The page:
Here's the problem: It's very unclear whose taxes the LLC passes through onto (if anyone). You say the LLC is in your name, but your father was doing all the paperwork and taxes. If you weren't adding detail to your taxes to accommodate the LLC, that means he's been taking it on his taxes -- or it's been neglected altogether. We need to review the principles of how LLCs work.

Tax Treatment of LLCs

In its simplest form, an LLC is a "disregarded entity" as far as the IRS is concerned. In that configuration you get the liability shield, but with less of the paperwork of a corporation. However that's only one of three possible configurations.

  • Unlikeliest first: An LLC that chooses to be taxed like a corporation. It files its very own 1040 (actually 1120) on its very own SSN (actually EIN). This is a mooseload of paperwork; I seriously doubt you did this. If you did, you can't just grab money; you must document it as salary, distribution (think dividend) or loan and then the person receiving it must pay income tax or dividend tax on it, there's your double taxation.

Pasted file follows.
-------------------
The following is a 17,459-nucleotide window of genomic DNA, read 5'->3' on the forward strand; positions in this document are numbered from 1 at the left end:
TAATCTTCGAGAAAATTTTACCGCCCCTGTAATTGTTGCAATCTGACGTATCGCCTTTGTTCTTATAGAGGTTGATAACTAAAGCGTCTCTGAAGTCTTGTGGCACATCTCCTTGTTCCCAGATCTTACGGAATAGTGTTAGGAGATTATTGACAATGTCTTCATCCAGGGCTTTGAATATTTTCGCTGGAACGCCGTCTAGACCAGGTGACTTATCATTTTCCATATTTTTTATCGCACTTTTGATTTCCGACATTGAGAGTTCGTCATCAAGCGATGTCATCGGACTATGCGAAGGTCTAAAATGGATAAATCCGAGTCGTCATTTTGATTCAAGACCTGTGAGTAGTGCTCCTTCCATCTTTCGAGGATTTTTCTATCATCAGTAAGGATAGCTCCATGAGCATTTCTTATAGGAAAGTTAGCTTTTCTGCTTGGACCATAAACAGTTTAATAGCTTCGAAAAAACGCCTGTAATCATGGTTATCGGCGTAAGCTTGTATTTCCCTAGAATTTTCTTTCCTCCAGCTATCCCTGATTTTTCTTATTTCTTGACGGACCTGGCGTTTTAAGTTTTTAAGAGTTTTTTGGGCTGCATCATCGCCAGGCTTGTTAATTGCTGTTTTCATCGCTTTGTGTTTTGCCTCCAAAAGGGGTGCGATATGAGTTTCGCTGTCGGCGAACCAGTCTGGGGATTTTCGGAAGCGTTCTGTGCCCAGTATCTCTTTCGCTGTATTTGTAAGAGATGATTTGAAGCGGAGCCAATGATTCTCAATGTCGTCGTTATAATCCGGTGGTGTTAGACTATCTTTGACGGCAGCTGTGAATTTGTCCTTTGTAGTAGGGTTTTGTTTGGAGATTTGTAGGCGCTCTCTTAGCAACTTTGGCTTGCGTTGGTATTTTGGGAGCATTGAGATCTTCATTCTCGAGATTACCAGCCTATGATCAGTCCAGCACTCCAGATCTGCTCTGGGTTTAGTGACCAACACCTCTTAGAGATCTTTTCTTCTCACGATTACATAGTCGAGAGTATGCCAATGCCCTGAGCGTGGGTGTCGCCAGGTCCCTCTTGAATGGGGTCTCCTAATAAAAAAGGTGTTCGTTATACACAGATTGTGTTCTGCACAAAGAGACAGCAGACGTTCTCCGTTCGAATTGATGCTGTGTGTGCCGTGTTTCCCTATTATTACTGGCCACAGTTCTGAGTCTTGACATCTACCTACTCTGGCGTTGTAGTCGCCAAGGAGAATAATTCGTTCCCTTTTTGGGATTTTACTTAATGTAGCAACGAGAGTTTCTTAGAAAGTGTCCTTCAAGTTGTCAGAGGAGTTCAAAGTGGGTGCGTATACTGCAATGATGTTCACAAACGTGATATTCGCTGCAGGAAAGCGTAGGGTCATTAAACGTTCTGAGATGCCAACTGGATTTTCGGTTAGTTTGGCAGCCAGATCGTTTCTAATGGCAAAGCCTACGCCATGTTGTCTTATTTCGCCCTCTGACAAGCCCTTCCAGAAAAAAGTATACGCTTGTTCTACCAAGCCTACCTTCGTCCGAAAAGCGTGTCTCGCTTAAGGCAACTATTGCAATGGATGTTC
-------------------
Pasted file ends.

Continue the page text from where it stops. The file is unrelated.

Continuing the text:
• A Single-Member LLC which elects pass-thru tax treatment. This means the LLC's profits and losses simply get reported as a schedule on your (or whoever the Member is)' personal 1040. IRS disregards the LLC; they don't care what belongs to the LLC vs what belongs to you. You still get the liability shield; that's not IRS's problem.
  • A Multiple-Member LLC with pass-thru. Profit and loss still just passes through to the various Members' personal 1040, but it is split amongst the Members in some proportion.

On the pass-thru LLC, the Member(s) must pay taxes when the LLC earns it, not when they withdraw profits. For instance if in 2018 your LLC grossed $40,000 on expenses of $30,000, but it distributed $5000 to Member(s) in 2019.

  • The Member(s) should have reported and paid taxes on the $10,000 in 2018.
  • Taking it out in 2019, it's not taxed again.

Control of LLCs